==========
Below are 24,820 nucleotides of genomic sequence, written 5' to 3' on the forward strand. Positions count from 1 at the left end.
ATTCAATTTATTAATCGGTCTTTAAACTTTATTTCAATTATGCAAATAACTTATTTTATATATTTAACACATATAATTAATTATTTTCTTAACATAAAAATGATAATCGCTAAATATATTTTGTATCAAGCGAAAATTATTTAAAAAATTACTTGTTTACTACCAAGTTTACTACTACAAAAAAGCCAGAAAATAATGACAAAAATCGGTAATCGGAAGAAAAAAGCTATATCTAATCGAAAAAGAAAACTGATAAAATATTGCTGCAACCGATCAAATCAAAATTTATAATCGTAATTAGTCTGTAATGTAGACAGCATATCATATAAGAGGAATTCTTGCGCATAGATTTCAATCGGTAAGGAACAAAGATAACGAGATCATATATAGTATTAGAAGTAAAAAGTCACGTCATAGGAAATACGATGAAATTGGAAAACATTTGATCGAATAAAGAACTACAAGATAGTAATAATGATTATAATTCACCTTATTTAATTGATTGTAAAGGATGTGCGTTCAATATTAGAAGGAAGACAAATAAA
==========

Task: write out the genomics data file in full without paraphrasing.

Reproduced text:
Below are 24,820 nucleotides of genomic sequence, written 5' to 3' on the forward strand. Positions count from 1 at the left end.
ATTCAATTTATTAATCGGTCTTTAAACTTTATTTCAATTATGCAAATAACTTATTTTATATATTTAACACATATAATTAATTATTTTCTTAACATAAAAATGATAATCGCTAAATATATTTTGTATCAAGCGAAAATTATTTAAAAAATTACTTGTTTACTACCAAGTTTACTACTACAAAAAAGCCAGAAAATAATGACAAAAATCGGTAATCGGAAGAAAAAAGCTATATCTAATCGAAAAAGAAAACTGATAAAATATTGCTGCAACCGATCAAATCAAAATTTATAATCGTAATTAGTCTGTAATGTAGACAGCATATCATATAAGAGGAATTCTTGCGCATAGATTTCAATCGGTAAGGAACAAAGATAACGAGATCATATATAGTATTAGAAGTAAAAAGTCACGTCATAGGAAATACGATGAAATTGGAAAACATTTGATCGAATAAAGAACTACAAGATAGTAATAATGATTATAATTCACCTTATTTAATTGATTGTAAAGGATGTGCGTTCAATATTAGAAGGAAGACAAATAAA